THE Schipperke may fitly be described as the Paul Pry of canine society. His insatiate inquisitiveness induces him to poke his nose into everything ; every strange object excites his curiosity, and he will, if possible, look behind it ; the slightest noise arouses his attention, and he wants to investigate its cause. There is no end to his liveliness, but he moves about with almost catlike agility without upsetting any objects in a room, and when he hops he has a curious way of catching up his hind legs. The Schipperke's disposition is most affectionate, tinged with a good deal of jealousy, and even when made one of the household he generally attaches himself more particularly to one person, whom he " owns," and whose protection he deems his special duty.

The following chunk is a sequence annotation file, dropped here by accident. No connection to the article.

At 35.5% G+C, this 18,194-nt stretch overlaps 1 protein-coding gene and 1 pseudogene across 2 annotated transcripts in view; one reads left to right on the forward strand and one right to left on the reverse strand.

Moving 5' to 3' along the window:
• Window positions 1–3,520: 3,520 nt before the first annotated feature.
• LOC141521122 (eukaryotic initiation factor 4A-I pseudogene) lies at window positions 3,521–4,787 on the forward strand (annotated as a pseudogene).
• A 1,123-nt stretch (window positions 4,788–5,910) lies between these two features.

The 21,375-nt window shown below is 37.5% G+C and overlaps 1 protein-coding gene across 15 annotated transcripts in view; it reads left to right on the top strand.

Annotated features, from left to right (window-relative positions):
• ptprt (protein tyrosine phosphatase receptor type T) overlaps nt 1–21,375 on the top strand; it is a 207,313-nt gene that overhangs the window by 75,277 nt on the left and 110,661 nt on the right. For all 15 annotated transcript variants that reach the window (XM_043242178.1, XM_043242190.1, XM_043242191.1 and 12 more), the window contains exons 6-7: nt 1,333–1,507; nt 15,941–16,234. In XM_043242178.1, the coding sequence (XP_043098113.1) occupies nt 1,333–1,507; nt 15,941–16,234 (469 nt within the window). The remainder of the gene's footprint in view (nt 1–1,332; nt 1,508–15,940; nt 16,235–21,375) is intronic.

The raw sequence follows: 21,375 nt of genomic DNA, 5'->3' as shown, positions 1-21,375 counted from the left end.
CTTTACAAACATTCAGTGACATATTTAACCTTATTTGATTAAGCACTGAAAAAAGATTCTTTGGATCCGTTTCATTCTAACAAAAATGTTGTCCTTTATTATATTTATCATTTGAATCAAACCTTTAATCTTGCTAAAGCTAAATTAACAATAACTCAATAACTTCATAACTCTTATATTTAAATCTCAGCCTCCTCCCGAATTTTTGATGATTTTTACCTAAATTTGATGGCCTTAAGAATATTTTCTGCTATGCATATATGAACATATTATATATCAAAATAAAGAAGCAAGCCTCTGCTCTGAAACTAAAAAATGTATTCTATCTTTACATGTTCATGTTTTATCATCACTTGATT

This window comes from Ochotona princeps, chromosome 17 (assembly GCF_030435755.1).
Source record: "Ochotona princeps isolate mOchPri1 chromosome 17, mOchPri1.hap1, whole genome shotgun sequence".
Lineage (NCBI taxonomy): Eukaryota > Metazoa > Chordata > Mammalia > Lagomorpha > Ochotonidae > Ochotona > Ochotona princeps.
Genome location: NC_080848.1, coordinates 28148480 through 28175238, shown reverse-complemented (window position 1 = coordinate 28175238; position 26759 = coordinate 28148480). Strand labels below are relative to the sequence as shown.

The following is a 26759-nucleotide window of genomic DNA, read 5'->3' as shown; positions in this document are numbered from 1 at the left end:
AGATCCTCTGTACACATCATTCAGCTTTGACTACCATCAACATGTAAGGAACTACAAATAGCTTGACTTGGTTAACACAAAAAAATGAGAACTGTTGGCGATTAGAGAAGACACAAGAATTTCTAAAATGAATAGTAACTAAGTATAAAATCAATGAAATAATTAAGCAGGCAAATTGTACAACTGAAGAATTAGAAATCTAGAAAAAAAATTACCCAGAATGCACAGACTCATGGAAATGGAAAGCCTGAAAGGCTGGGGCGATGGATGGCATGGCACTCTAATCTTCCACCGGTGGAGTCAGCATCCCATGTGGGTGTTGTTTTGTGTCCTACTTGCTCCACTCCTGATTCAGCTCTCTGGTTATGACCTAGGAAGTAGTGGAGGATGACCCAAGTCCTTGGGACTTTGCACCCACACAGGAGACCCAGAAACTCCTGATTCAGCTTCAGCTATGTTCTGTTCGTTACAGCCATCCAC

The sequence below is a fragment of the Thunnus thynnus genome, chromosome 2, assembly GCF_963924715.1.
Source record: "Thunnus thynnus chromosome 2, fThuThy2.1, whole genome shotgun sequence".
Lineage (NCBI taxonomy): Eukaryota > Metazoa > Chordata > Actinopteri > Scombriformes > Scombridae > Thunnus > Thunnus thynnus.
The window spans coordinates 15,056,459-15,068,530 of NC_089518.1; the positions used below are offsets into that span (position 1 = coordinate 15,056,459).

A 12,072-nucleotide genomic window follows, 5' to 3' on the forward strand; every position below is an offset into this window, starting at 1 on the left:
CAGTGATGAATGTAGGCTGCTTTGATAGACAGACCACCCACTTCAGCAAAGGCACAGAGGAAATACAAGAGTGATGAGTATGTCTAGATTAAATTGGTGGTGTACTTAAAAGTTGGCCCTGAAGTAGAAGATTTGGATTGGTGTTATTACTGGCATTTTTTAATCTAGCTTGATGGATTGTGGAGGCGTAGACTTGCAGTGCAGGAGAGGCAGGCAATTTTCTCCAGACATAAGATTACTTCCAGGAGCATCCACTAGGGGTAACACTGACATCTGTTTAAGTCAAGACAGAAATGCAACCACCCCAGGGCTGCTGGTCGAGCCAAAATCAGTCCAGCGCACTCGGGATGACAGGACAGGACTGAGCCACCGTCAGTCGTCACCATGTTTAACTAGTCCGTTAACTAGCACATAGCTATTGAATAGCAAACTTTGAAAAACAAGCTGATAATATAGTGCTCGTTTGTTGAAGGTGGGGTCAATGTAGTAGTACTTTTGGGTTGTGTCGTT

These qualities endear the Schipperke as a canine companion, with a quaint and lovable character ; and he is also a capital vermin dog. When properly entered he cannot be surpassed as a "ratter."
Schipperkes have always been kept as watch-dogs on the Flemish canal barges, and that, no doubt, is the origin of the name, which is the Flemish for " Little Skipper," the syllable " ke " forming the diminutive of " schipper."
The respectable antiquity of this dog is proved by the result of the researches Mr. Van der Snickt and Mr. Van Buggenhoudt made in the archives of Flemish towns, which contain records of the breed going back in pure type over a hundred years.
The first Schipperke which appeared at a show in this country was Mr. Berrie's Flo. This was, however, such a mediocre specimen that it did not appeal to the taste of the English